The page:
Interested in the story behind the story?
Do you devour stories about books, book thieves, book stores, and book sellers? Are you always wondering what happens after a story ends or before a book begins? Then this is the list for you, a treasure trove of bookish books for the extreme reader.
The Book That Made Me: A Collection of 32 Personal Stories
edited by Judith Ridge
What if you could look inside your favorite authors’ heads and see the book that led them to become who they are today?
Great Pairing For Reading Groups
Pairing a classic title with a more contemporary read can expand and enhance the reading experience. Check out these books that belong together for twice-as-nice reading—and discussing.
To The Lighthouse by Virginia Woolf
A Secret Sisterhood by Emily Midorikawa, Emma Sweeney, and Margaret Atwood
Male literary friendships are the stuff of legend; think Byron and Shelley, Fitzgerald and Hemingway. But the world’s best-loved female authors are usually mythologized as solitary eccentrics or isolated geniuses.
The Summer Reading Group
The September Spotlight Group is The Summer Reading Group!
The Summer Reading Group meets the third Thursday of each month at the Elsie Quirk Public Library in Englewood, Florida.
The Summer Reading Group has met for four summers. They read one novel a month (June-September) for the discussion. The Sarasota Library System encourages adults to participate in Summer Reading by asking participants to fill out an activity log and submit book reviews for a chance to win various prizes throughout the summer.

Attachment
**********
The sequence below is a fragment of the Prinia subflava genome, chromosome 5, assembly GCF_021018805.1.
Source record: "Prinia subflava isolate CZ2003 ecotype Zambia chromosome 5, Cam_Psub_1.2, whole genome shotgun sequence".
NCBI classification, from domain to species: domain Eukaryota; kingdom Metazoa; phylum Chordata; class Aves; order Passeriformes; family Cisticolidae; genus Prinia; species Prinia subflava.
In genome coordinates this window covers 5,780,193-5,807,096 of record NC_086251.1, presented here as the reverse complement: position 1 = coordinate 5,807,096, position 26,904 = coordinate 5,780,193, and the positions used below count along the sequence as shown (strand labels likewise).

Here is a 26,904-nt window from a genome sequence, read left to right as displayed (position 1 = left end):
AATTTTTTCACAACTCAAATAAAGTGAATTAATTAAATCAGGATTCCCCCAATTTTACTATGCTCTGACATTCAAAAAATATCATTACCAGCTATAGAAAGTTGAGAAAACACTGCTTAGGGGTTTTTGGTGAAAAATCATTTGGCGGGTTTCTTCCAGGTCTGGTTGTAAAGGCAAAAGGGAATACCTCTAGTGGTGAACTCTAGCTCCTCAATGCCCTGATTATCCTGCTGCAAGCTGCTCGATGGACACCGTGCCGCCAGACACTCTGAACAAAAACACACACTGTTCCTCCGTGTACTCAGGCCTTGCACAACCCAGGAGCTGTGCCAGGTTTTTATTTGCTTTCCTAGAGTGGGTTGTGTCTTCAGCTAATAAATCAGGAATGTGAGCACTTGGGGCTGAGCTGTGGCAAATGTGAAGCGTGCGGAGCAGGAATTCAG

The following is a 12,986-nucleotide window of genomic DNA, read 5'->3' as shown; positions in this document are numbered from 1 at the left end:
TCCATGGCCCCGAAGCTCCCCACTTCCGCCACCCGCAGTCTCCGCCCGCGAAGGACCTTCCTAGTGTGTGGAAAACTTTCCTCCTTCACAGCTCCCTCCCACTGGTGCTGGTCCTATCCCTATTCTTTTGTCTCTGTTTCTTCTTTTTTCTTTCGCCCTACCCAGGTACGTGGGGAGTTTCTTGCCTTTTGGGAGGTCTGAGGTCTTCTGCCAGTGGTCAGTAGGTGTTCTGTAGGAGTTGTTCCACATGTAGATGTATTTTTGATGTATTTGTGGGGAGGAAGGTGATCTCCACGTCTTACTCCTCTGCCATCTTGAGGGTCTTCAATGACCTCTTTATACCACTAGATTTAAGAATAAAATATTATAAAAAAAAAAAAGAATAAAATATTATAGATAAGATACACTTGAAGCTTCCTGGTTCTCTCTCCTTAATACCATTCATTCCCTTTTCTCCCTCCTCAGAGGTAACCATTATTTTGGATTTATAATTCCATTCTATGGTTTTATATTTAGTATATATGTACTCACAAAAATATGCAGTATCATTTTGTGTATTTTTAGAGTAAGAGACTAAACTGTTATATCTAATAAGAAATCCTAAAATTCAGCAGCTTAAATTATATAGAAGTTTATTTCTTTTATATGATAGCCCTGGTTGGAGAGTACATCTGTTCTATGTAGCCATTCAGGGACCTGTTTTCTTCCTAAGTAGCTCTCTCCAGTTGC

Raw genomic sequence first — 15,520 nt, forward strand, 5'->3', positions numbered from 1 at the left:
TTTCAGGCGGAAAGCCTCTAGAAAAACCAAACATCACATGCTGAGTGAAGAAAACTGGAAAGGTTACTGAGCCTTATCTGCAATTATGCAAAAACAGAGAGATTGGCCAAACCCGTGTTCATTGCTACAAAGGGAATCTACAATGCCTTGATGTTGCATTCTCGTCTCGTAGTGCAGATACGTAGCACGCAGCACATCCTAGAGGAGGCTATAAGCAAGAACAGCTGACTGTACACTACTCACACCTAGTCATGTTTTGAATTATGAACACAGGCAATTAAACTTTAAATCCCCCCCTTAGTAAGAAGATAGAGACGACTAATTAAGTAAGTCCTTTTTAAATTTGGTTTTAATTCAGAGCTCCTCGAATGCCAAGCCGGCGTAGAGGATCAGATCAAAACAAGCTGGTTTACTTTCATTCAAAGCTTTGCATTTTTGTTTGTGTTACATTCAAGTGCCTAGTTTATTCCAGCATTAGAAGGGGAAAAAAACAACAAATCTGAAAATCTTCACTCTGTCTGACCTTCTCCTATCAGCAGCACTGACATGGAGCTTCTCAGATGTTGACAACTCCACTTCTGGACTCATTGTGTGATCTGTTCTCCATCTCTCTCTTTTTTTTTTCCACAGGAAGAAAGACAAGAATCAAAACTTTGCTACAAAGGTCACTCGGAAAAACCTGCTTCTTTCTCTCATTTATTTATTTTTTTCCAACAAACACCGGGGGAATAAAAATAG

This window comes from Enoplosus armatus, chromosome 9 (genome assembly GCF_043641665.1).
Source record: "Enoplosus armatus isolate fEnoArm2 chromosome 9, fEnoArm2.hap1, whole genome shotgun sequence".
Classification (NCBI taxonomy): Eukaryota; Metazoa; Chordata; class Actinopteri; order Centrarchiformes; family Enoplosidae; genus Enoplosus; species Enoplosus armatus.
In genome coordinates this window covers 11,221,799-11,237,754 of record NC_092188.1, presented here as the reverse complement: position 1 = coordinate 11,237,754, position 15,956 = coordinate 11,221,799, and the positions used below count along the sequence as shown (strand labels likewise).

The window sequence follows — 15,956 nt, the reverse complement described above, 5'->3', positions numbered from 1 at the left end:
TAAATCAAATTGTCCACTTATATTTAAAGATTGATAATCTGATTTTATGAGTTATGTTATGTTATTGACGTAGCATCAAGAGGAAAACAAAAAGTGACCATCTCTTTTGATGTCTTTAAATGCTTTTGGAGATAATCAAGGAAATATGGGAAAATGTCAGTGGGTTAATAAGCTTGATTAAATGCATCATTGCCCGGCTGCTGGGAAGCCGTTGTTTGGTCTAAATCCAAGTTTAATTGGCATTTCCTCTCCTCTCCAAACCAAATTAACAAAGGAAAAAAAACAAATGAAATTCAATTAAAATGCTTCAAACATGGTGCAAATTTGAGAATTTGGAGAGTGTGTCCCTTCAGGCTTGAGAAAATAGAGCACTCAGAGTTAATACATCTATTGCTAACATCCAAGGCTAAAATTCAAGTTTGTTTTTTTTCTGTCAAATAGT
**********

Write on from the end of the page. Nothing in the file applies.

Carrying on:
Which is better, the book or the movie?
It’s a time-honored tradition among readers to watch in shame, delight, or horror as the books they love arrive on the big screen. For book groups, film adaptations can add another dimension to the discussion: one meeting about the book, and then a field trip to the theater for another chat. Seeing where a movie went right, better, or wrong might deepen—or change—your impressions about a book. And the outing can add a social element to the group, helping members connect outside of your usual meeting space.
Being in a book group can mean more than a monthly discussion around a living room or coffee shop table. Some groups have found ways to reach beyond the reading circle to share their love of books and literacy in the community. Curious about how? Here are some creative ideas suggested by our reading groups:
Weeding is hard for any book lover. Fortunately there are great organizations out there looking for donations. Your group can have a “donation” day to pool together your used books and deliver them to a good cause.
Emily Dickinson didn’t become a household name in poetry until long after her death, and it seems like the world is trying to catch up with its attention. Given the number of new books, exhibitions, and opportunities out there celebrating the (now) famous poet, this year might be justly called the Year of Emily.
Why the renewed attention? First, because her work is considered masterful, bold for its time in structure and subject. And then there’s her staggering output: over 1800 poems, with fewer than a dozen published during her lifetime. But above all, Dickinson is surrounded in mystery.